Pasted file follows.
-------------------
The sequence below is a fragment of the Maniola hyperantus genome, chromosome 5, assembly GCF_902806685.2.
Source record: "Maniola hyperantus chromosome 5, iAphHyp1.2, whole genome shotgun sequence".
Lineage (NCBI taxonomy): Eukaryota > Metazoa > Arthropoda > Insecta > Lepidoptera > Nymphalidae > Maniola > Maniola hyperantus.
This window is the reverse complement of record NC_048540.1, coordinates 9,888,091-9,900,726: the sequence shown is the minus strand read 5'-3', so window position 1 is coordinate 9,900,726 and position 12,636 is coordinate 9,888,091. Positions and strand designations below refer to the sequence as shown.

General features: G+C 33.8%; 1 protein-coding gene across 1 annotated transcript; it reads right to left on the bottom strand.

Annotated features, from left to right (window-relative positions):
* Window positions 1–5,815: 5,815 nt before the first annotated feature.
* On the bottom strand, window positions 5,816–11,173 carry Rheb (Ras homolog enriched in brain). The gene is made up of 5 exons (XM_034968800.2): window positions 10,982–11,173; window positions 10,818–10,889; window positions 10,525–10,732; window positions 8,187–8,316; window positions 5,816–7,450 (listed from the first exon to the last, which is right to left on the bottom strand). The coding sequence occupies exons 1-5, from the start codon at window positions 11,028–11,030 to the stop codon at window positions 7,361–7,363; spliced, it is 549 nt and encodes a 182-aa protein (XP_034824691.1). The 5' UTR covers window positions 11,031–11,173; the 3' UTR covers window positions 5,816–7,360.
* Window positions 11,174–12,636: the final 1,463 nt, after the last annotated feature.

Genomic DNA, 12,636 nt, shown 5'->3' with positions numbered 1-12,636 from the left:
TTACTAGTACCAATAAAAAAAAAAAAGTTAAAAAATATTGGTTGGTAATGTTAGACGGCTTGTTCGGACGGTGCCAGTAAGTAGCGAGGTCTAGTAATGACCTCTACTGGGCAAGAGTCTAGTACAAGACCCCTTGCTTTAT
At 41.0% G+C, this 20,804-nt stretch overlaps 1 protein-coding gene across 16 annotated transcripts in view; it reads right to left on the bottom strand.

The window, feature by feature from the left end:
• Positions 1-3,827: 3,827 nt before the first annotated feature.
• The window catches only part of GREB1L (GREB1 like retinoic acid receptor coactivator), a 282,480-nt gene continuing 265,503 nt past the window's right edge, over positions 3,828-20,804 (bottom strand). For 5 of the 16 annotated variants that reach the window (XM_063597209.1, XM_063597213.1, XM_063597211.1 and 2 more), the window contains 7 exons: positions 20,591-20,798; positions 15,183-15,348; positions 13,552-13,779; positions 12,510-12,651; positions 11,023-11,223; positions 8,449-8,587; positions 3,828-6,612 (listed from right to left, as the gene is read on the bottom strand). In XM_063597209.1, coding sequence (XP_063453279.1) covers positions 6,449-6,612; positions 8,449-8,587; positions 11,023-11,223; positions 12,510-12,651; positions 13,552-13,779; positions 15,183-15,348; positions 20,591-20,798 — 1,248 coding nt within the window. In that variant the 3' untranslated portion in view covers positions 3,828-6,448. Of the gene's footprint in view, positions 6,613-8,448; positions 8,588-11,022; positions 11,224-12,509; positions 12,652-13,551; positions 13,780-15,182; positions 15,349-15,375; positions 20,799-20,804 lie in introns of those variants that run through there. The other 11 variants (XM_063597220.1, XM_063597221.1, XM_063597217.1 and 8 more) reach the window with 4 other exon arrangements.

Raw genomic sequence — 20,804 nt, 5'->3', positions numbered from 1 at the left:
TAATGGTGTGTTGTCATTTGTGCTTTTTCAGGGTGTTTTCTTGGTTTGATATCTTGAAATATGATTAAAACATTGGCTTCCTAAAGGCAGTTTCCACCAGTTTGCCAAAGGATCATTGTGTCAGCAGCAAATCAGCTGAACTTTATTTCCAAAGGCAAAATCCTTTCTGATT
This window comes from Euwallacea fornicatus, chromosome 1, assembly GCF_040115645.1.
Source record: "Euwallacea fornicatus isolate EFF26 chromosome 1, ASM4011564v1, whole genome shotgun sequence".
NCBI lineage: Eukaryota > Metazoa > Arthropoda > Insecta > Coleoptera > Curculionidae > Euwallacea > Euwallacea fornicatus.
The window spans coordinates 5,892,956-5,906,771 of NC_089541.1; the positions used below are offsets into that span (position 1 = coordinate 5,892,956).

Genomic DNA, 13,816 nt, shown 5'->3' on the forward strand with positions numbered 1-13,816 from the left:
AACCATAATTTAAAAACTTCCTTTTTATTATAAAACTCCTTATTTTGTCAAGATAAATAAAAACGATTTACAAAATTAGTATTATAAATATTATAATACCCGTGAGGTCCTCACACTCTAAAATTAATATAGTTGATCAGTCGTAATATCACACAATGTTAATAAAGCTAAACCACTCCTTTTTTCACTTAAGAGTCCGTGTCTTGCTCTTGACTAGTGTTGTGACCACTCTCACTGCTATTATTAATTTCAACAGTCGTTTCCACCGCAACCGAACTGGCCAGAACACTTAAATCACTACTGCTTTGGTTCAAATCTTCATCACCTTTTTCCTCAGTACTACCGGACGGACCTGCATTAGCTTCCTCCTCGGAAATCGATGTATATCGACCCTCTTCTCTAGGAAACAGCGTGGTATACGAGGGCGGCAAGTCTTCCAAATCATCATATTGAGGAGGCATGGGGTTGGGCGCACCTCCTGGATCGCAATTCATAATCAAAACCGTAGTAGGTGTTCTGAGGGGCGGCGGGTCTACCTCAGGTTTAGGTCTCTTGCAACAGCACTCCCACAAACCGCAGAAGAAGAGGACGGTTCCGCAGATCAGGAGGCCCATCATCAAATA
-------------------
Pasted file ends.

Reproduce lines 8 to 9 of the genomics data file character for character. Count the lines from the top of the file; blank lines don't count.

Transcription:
* On the bottom strand, window positions 5,816–11,173 carry Rheb (Ras homolog enriched in brain). The gene is made up of 5 exons (XM_034968800.2): window positions 10,982–11,173; window positions 10,818–10,889; window positions 10,525–10,732; window positions 8,187–8,316; window positions 5,816–7,450 (listed from the first exon to the last, which is right to left on the bottom strand). The coding sequence occupies exons 1-5, from the start codon at window positions 11,028–11,030 to the stop codon at window positions 7,361–7,363; spliced, it is 549 nt and encodes a 182-aa protein (XP_034824691.1). The 5' UTR covers window positions 11,031–11,173; the 3' UTR covers window positions 5,816–7,360.
* Window positions 11,174–12,636: the final 1,463 nt, after the last annotated feature.